Osweiler and Cousins are projected to be drafted in the second or third rounds. Lindley is expected to go in the fourth round, where the Broncos have two selections — the first acquired from the New York Jets in exchange for Tim Tebow.
Visiting the Broncos’ facility last week was Connecticut defensive tackle Kendall Reyes. Utah State running back Robert Turbin will visit today and Tuesday. Reyes is a projected late-first or second-round pick. Turbin could go anywhere from the second to fourth round.
So, do you think Woody Paige did a lot of homework on his Reyes pick this morning?
Lindley is an interesting prospect, and Greg Cosell considers him a sleeper:
The San Diego State quarterback was a compelling study. He ran a pro offense, with the focus on five- and seven-step drops, and play action. No quarterback I evaluated attempted, and made, more big-time intermediate to deeper NFL-type throws. He was very decisive as a pocket passer. The ball came out without hesitation. If you spliced together his 25 best throws from the 2011 season — and did the same for all the passers in this draft — Lindley would have the biggest “wow” factor, without question.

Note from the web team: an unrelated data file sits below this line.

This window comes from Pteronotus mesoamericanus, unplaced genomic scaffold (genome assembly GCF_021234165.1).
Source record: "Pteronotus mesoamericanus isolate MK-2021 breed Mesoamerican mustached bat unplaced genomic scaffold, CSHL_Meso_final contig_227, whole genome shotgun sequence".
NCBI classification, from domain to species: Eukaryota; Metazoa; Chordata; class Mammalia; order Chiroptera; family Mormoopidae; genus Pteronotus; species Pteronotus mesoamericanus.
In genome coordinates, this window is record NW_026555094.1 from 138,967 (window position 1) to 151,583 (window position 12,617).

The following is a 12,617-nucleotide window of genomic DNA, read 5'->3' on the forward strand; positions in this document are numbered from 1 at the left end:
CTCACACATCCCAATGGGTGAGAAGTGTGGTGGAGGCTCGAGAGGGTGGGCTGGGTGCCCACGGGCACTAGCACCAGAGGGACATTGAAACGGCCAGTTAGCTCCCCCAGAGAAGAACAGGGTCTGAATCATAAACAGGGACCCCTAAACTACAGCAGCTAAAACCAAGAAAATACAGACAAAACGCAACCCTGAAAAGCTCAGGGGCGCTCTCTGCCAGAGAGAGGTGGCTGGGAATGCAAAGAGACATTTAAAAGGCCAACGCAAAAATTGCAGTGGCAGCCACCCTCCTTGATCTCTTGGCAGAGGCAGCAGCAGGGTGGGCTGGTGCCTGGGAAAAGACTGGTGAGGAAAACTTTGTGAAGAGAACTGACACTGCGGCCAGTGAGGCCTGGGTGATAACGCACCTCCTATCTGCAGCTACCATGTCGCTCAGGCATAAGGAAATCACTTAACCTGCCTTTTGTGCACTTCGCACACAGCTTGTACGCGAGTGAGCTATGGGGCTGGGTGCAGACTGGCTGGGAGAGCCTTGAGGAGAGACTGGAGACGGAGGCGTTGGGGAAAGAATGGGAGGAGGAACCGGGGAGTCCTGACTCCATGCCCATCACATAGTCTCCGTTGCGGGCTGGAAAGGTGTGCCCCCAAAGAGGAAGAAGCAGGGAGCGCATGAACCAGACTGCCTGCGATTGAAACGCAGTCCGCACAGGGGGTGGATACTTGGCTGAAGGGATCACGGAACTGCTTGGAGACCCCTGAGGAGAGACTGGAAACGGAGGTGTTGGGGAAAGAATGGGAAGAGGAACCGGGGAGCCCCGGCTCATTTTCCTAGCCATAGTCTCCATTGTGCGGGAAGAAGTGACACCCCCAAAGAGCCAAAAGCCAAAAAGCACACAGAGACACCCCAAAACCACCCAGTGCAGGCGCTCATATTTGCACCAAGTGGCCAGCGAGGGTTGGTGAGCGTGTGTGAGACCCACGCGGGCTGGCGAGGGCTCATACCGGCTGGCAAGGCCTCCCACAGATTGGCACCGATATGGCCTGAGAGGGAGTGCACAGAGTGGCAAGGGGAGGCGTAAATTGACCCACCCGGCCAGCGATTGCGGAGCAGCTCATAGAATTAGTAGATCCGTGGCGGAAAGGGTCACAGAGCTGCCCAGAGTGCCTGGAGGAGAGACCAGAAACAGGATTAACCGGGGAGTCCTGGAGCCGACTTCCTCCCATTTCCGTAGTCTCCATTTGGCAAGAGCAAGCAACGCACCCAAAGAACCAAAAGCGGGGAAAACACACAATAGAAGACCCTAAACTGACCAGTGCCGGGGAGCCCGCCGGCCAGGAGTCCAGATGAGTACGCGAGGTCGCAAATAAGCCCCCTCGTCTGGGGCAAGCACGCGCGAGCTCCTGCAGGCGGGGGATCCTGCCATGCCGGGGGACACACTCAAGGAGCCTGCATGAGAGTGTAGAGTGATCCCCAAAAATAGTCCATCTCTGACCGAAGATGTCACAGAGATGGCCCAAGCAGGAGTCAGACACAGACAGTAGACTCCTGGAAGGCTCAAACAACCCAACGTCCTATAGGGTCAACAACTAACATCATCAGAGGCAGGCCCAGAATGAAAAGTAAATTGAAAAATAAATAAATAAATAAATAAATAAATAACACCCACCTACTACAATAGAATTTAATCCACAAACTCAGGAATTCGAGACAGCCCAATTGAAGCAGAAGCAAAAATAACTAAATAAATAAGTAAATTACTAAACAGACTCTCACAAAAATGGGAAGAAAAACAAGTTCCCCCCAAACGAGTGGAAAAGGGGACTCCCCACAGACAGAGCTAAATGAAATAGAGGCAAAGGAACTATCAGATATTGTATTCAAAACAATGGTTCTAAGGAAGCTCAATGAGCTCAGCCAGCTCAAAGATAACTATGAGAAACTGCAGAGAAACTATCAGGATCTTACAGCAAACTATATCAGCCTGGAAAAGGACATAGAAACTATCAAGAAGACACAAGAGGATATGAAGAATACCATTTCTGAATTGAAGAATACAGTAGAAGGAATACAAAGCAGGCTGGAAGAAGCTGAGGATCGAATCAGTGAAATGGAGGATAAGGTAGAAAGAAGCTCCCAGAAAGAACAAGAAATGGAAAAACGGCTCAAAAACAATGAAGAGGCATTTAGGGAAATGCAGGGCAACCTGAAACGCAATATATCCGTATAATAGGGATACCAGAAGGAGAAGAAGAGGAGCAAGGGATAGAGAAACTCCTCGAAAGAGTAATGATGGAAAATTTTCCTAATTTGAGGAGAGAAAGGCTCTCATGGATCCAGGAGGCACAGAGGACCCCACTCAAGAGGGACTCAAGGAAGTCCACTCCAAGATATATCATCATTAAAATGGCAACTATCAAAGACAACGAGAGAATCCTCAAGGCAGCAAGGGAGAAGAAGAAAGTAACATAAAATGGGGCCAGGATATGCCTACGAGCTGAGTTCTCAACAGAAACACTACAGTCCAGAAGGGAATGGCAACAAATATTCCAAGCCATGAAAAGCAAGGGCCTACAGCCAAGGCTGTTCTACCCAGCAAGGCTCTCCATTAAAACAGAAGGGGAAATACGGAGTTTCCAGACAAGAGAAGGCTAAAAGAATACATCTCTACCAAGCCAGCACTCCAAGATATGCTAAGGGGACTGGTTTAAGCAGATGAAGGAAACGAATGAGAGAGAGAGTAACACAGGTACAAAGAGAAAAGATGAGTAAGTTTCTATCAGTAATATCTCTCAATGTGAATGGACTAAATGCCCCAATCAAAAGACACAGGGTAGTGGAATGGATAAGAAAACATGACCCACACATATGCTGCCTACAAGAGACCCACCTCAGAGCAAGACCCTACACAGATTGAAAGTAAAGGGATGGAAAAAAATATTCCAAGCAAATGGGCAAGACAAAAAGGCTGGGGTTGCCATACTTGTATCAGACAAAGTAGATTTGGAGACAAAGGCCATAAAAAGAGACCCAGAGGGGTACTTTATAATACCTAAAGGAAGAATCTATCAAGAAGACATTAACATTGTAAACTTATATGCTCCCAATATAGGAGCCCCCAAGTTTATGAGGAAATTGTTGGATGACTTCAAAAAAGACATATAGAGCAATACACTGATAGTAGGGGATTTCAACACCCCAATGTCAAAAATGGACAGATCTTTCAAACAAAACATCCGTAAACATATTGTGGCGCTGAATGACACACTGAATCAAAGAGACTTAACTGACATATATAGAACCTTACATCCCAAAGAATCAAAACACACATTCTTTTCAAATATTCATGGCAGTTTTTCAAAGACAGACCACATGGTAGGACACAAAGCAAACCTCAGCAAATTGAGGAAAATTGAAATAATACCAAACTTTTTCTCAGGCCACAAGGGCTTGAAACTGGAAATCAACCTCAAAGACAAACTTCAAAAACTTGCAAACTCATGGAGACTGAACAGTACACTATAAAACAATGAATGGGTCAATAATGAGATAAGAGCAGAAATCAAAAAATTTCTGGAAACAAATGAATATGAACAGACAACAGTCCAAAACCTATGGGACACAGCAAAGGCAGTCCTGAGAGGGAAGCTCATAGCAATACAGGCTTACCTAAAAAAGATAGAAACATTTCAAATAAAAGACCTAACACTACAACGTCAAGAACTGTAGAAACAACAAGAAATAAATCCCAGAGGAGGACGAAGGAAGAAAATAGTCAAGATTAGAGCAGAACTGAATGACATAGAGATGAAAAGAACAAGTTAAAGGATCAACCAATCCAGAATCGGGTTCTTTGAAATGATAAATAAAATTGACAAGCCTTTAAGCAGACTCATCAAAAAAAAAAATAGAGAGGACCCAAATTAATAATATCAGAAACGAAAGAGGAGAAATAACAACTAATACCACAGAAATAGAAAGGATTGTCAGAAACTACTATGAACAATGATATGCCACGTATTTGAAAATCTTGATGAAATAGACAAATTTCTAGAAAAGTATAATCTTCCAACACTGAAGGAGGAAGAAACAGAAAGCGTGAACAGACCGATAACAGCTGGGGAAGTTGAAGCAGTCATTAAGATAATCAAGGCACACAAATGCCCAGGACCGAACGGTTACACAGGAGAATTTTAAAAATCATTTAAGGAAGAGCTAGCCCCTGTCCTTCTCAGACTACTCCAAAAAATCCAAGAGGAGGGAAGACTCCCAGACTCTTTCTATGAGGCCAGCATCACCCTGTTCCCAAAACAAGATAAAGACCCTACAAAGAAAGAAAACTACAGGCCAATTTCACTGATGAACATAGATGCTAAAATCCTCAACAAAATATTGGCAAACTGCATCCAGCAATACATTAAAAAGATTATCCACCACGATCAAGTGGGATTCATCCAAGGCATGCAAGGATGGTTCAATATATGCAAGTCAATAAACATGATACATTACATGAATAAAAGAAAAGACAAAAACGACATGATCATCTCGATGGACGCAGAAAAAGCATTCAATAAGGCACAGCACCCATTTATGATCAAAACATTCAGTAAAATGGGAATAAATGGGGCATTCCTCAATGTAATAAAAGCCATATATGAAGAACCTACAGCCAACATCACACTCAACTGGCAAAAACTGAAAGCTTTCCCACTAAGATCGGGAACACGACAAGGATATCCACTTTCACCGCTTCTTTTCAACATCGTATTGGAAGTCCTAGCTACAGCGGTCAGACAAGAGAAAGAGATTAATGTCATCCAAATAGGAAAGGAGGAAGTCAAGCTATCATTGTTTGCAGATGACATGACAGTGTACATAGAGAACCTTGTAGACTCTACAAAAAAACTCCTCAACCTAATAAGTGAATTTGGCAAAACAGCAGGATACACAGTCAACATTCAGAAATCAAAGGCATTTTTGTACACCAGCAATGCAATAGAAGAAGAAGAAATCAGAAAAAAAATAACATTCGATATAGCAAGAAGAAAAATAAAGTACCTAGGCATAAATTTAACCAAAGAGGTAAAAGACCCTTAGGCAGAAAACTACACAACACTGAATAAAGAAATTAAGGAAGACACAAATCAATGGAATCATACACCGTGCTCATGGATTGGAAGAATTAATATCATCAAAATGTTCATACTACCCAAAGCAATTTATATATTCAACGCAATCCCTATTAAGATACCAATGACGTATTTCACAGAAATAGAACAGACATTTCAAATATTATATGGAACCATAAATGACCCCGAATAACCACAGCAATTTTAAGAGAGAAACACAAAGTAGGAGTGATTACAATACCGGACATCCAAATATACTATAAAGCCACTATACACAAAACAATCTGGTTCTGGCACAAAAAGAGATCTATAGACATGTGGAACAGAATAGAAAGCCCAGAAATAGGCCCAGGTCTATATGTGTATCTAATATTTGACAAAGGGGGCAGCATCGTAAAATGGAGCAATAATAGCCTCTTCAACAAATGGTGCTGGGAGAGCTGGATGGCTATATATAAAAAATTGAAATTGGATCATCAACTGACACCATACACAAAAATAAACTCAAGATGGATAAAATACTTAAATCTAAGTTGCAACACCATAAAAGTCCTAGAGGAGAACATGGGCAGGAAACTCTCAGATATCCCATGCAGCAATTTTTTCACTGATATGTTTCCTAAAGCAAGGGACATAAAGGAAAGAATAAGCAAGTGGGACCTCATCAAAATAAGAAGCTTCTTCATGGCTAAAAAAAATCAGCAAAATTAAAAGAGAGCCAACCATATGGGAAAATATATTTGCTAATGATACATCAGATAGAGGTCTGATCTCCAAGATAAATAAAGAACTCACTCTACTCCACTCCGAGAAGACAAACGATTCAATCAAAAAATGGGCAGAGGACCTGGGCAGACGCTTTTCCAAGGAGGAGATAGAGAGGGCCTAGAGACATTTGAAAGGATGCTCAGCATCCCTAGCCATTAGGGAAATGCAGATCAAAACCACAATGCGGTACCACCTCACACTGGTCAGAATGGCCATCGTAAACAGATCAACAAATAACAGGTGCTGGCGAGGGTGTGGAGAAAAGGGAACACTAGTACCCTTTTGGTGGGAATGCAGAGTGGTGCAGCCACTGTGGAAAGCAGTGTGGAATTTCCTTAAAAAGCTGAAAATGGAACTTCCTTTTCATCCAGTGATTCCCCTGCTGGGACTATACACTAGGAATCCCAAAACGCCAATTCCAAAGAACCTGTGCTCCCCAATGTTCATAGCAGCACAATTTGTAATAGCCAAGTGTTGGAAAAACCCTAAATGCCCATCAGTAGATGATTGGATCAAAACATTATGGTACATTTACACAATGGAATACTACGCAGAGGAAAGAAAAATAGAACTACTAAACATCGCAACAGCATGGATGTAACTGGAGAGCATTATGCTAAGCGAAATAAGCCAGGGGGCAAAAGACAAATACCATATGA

Having seen Lindley play numerous times, I can vouch for the "wow" in the strength of his throws. His accuracy, though, was at times a little suspect. For his career, he was under 60%. For those that subscribe to the view that the Football Outsiders have pimped over the last six or seven years--that a quarterback's college accuracy needs to be over 60% if he's going to be a good pro--this might give pause.
Yesterday, I wrote something that had been perceived by some as negative towards Tim Tebow and Tebowmania.
I called the Tebowmaniacs names like zombies and vampires; I took a shot at Bob Tebow; I even implied that perhaps--just perhaps--Team Tebow was more concerned with building and promoting Tim Tebow as religious icon than it was about football.
Then it hit me: I was trolling the trolls. I was sucking on vampires. I was eating the flesh of zombies.
As tasty as it was--and you better believe flesh from the undead brings a killer buzz, dude--I realized I needed to balance the scales. As someone pointed out, it's simply not American of us here at IAOFM to create a website (and pay the associated hosting costs) that promotes our views of a zombie-filled football world and let the market decide our fate. Instead, we should fulfill our civic duty: turn our message boards into Zombieland itself.
While I'm not sure we're prepared for that just yet, I thought the least I could do was help the zombies along. An instruction manual was in order.
Good Morning, Broncos fans! Jeff Legwold revisits the team's frequent draft-day trades while Josh McDaniels was around, and he says the team too often reached for prospects they liked.
But it should again be noted that the problem with McDaniels's drafts is who the team selected, not that they traded up to get them. The reality is that both years, the team came out of the draft with a greater number of players and at higher spots than when the selection processes started. They moved up and down the board masterfully.